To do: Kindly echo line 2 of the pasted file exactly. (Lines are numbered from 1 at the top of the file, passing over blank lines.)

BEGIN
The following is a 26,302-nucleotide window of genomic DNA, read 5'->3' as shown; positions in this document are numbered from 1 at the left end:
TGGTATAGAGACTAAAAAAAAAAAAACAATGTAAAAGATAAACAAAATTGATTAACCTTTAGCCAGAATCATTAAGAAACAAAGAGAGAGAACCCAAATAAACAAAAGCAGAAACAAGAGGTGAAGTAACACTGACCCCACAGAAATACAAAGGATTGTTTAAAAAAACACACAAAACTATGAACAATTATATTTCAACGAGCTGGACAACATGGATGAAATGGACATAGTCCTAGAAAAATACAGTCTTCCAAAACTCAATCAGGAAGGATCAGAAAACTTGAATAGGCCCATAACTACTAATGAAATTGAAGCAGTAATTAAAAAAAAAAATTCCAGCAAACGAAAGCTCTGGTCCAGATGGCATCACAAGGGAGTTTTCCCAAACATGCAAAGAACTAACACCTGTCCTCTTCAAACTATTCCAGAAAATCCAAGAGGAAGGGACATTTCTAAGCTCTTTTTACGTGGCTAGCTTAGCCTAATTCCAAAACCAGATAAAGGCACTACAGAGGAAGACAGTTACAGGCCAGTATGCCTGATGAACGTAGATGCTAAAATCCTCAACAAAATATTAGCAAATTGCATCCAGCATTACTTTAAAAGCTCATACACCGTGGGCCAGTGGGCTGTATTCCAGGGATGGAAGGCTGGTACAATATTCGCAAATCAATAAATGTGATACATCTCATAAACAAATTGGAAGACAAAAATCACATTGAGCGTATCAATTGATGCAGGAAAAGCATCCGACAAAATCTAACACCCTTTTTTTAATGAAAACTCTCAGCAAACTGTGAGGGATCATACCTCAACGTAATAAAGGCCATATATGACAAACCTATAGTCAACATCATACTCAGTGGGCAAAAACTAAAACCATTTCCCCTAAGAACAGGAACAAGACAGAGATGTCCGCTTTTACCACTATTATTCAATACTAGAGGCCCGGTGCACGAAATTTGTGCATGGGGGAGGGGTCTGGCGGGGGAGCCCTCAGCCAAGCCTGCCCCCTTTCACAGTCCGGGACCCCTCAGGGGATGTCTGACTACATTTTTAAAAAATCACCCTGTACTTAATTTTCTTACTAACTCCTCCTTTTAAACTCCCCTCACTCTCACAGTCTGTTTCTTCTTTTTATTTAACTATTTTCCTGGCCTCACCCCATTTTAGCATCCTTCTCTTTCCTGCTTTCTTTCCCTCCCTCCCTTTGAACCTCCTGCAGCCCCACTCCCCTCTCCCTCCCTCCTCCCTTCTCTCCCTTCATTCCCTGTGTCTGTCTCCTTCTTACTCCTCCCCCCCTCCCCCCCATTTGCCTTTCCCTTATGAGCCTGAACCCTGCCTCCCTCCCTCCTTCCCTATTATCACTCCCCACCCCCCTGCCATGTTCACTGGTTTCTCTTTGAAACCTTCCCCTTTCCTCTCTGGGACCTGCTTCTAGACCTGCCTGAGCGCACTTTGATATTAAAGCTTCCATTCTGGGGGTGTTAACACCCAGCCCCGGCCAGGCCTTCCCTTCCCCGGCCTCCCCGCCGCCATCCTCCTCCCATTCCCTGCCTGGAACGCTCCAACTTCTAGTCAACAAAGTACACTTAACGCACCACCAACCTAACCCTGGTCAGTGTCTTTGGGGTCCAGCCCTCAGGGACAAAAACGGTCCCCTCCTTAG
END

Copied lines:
TGGTATAGAGACTAAAAAAAAAAAAACAATGTAAAAGATAAACAAAATTGATTAACCTTTAGCCAGAATCATTAAGAAACAAAGAGAGAGAACCCAAATAAACAAAAGCAGAAACAAGAGGTGAAGTAACACTGACCCCACAGAAATACAAAGGATTGTTTAAAAAAACACACAAAACTATGAACAATTATATTTCAACGAGCTGGACAACATGGATGAAATGGACATAGTCCTAGAAAAATACAGTCTTCCAAAACTCAATCAGGAAGGATCAGAAAACTTGAATAGGCCCATAACTACTAATGAAATTGAAGCAGTAATTAAAAAAAAAAATTCCAGCAAACGAAAGCTCTGGTCCAGATGGCATCACAAGGGAGTTTTCCCAAACATGCAAAGAACTAACACCTGTCCTCTTCAAACTATTCCAGAAAATCCAAGAGGAAGGGACATTTCTAAGCTCTTTTTACGTGGCTAGCTTAGCCTAATTCCAAAACCAGATAAAGGCACTACAGAGGAAGACAGTTACAGGCCAGTATGCCTGATGAACGTAGATGCTAAAATCCTCAACAAAATATTAGCAAATTGCATCCAGCATTACTTTAAAAGCTCATACACCGTGGGCCAGTGGGCTGTATTCCAGGGATGGAAGGCTGGTACAATATTCGCAAATCAATAAATGTGATACATCTCATAAACAAATTGGAAGACAAAAATCACATTGAGCGTATCAATTGATGCAGGAAAAGCATCCGACAAAATCTAACACCCTTTTTTTAATGAAAACTCTCAGCAAACTGTGAGGGATCATACCTCAACGTAATAAAGGCCATATATGACAAACCTATAGTCAACATCATACTCAGTGGGCAAAAACTAAAACCATTTCCCCTAAGAACAGGAACAAGACAGAGATGTCCGCTTTTACCACTATTATTCAATACTAGAGGCCCGGTGCACGAAATTTGTGCATGGGGGAGGGGTCTGGCGGGGGAGCCCTCAGCCAAGCCTGCCCCCTTTCACAGTCCGGGACCCCTCAGGGGATGTCTGACTACATTTTTAAAAAATCACCCTGTACTTAATTTTCTTACTAACTCCTCCTTTTAAACTCCCCTCACTCTCACAGTCTGTTTCTTCTTTTTATTTAACTATTTTCCTGGCCTCACCCCATTTTAGCATCCTTCTCTTTCCTGCTTTCTTTCCCTCCCTCCCTTTGAACCTCCTGCAGCCCCACTCCCCTCTCCCTCCCTCCTCCCTTCTCTCCCTTCATTCCCTGTGTCTGTCTCCTTCTTACTCCTCCCCCCCTCCCCCCCATTTGCCTTTCCCTTATGAGCCTGAACCCTGCCTCCCTCCCTCCTTCCCTATTATCACTCCCCACCCCCCTGCCATGTTCACTGGTTTCTCTTTGAAACCTTCCCCTTTCCTCTCTGGGACCTGCTTCTAGACCTGCCTGAGCGCACTTTGATATTAAAGCTTCCATTCTGGGGGTGTTAACACCCAGCCCCGGCCAGGCCTTCCCTTCCCCGGCCTCCCCGCCGCCATCCTCCTCCCATTCCCTGCCTGGAACGCTCCAACTTCTAGTCAACAAAGTACACTTAACGCACCACCAACCTAACCCTGGTCAGTGTCTTTGGGGTCCAGCCCTCAGGGACAAAAACGGTCCCCTCCTTAG